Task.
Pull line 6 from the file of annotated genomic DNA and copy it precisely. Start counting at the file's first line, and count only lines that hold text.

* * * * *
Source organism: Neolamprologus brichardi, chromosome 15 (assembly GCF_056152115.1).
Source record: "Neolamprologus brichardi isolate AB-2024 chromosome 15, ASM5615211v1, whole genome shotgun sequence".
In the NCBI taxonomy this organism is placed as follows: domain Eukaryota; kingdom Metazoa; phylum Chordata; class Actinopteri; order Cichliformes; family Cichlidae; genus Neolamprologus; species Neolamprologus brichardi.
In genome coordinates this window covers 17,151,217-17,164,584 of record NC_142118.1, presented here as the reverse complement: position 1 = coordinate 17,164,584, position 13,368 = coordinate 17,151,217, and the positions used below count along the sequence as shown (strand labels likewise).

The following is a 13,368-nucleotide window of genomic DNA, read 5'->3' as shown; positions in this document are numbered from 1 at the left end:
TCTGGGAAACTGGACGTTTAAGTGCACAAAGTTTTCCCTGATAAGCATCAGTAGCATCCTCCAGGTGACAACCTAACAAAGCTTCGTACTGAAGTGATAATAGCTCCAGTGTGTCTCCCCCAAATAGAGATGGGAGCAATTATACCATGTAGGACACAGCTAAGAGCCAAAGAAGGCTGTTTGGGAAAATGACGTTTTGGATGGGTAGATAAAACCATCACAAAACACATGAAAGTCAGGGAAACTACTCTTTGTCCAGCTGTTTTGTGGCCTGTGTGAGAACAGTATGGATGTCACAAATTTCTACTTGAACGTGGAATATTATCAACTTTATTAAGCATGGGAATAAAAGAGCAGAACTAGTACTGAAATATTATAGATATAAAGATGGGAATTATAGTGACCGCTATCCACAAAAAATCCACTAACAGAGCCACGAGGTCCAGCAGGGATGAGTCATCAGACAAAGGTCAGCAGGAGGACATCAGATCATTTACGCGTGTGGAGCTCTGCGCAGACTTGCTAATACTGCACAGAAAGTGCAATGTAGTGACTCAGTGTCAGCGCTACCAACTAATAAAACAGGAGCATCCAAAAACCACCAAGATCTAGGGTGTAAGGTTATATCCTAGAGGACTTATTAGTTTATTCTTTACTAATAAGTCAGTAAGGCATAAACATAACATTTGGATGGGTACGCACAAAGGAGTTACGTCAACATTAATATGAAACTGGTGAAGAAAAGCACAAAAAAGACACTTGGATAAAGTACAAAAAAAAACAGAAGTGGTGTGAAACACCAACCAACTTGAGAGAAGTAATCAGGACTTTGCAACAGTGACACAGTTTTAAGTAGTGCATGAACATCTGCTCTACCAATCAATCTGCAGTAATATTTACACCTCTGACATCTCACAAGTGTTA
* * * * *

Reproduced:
TCTGGGAAACTGGACGTTTAAGTGCACAAAGTTTTCCCTGATAAGCATCAGTAGCATCCTCCAGGTGACAACCTAACAAAGCTTCGTACTGAAGTGATAATAGCTCCAGTGTGTCTCCCCCAAATAGAGATGGGAGCAATTATACCATGTAGGACACAGCTAAGAGCCAAAGAAGGCTGTTTGGGAAAATGACGTTTTGGATGGGTAGATAAAACCATCACAAAACACATGAAAGTCAGGGAAACTACTCTTTGTCCAGCTGTTTTGTGGCCTGTGTGAGAACAGTATGGATGTCACAAATTTCTACTTGAACGTGGAATATTATCAACTTTATTAAGCATGGGAATAAAAGAGCAGAACTAGTACTGAAATATTATAGATATAAAGATGGGAATTATAGTGACCGCTATCCACAAAAAATCCACTAACAGAGCCACGAGGTCCAGCAGGGATGAGTCATCAGACAAAGGTCAGCAGGAGGACATCAGATCATTTACGCGTGTGGAGCTCTGCGCAGACTTGCTAATACTGCACAGAAAGTGCAATGTAGTGACTCAGTGTCAGCGCTACCAACTAATAAAACAGGAGCATCCAAAAACCACCAAGATCTAGGGTGTAAGGTTATATCCTAGAGGACTTATTAGTTTATTCTTTACTAATAAGTCAGTAAGGCATAAACATAACATTTGGATGGGTACGCACAAAGGAGTTACGTCAACATTAATATGAAACTGGTGAAGAAAAGCACAAAAAAGACACTTGGATAAAGTACAAAAAAAAACAGAAGTGGTGTGAAACACCAACCAACTTGAGAGAAGTAATCAGGACTTTGCAACAGTGACACAGTTTTAAGTAGTGCATGAACATCTGCTCTACCAATCAATCTGCAGTAATATTTACACCTCTGACATCTCACAAGTGTTA